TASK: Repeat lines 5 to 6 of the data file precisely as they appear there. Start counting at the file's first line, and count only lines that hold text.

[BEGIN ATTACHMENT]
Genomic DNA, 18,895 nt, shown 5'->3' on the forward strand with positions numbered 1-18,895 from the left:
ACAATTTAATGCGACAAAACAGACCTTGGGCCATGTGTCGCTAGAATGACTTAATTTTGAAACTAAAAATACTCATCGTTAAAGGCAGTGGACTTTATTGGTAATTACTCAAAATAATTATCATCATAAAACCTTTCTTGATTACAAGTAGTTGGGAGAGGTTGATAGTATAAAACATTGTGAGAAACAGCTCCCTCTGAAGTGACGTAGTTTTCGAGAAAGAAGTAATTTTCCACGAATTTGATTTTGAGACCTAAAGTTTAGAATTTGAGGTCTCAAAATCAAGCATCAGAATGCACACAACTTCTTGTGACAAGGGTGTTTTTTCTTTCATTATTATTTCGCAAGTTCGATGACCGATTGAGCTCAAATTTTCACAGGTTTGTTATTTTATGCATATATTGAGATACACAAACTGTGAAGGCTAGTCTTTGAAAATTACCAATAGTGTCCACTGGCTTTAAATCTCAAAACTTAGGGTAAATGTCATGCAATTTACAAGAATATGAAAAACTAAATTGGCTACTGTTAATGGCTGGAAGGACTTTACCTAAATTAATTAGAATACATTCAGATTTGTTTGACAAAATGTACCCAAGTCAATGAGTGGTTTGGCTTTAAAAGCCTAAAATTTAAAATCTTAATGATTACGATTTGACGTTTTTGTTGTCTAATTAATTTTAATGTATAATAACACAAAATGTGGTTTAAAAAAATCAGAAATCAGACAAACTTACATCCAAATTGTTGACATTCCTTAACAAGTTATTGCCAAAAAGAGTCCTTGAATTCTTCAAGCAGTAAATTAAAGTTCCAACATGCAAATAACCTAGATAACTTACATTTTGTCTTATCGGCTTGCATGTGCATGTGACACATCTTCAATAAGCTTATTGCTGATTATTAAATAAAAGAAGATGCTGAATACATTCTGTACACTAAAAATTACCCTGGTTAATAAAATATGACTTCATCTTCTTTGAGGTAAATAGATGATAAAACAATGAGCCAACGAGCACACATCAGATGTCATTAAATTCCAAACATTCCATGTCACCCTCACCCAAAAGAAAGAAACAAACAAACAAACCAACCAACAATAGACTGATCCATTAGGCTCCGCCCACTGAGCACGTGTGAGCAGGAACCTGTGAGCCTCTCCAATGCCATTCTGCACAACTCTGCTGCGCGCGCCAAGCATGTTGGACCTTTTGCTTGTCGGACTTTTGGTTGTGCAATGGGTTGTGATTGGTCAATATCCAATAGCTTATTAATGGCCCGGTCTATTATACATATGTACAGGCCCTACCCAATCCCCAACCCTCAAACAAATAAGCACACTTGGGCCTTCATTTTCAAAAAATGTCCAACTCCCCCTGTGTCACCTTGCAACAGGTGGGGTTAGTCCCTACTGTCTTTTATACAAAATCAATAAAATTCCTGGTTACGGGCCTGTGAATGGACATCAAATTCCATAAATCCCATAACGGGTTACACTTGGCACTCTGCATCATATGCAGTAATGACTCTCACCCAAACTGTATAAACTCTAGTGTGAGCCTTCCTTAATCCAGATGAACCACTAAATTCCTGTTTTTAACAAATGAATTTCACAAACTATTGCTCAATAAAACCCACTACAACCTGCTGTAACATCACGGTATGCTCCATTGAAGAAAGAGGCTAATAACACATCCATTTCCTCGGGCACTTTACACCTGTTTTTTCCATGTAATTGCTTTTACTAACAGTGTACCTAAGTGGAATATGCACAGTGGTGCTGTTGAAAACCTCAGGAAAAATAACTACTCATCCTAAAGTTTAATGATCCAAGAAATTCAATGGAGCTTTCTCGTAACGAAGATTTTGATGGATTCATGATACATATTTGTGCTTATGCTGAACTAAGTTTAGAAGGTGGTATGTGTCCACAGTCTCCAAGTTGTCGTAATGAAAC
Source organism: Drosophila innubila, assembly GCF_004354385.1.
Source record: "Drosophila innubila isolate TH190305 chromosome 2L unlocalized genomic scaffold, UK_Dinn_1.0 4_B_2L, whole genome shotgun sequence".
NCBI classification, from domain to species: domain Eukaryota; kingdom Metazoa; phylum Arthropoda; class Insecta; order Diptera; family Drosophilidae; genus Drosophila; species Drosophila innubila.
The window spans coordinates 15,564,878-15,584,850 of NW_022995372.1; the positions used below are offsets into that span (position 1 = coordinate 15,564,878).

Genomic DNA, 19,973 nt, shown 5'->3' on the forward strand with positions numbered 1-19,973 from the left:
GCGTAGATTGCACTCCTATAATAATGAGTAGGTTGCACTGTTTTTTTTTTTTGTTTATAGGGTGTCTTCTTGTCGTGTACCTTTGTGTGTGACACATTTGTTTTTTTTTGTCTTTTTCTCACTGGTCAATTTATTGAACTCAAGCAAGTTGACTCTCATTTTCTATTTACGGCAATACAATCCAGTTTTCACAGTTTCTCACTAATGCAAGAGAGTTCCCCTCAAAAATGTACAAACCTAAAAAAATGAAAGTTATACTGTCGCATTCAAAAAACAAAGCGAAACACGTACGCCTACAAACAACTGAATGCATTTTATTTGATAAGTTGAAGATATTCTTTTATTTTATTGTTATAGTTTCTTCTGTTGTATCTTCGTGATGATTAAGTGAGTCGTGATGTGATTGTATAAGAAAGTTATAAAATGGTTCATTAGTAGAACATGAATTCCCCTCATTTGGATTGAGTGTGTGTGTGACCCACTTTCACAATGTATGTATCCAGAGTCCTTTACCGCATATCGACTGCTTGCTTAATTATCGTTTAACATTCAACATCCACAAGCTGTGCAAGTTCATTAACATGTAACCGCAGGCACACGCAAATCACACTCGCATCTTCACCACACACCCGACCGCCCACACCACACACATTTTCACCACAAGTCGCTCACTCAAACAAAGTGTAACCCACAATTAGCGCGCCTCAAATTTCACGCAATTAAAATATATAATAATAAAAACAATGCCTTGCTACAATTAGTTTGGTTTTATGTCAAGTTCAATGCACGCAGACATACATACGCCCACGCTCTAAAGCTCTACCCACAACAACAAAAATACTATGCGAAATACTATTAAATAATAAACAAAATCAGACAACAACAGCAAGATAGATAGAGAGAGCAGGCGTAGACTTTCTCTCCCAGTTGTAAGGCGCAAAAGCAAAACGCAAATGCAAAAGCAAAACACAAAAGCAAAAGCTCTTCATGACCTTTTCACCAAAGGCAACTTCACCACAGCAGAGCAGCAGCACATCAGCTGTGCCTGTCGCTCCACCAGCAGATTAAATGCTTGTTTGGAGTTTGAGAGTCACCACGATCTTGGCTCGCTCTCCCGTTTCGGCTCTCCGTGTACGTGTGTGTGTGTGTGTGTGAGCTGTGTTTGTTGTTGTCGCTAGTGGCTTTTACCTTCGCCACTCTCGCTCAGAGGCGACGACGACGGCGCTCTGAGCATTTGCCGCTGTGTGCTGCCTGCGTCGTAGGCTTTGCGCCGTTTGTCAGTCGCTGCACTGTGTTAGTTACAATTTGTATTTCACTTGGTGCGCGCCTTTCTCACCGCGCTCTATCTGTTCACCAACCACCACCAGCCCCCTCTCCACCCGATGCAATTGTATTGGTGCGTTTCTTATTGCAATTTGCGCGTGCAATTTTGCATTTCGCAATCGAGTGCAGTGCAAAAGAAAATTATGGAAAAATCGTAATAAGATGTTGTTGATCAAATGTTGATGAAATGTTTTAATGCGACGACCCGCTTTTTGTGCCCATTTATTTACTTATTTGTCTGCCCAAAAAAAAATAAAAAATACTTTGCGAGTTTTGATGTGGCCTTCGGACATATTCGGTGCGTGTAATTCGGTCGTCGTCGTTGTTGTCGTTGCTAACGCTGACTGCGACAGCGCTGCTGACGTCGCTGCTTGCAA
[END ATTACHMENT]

NCBI classification, from domain to species: domain Eukaryota; kingdom Metazoa; phylum Arthropoda; class Insecta; order Diptera; family Drosophilidae; genus Drosophila; species Drosophila innubila.
The window spans coordinates 15,564,878-15,584,850 of NW_022995372.1; the positions used below are offsets into that span (position 1 = coordinate 15,564,878).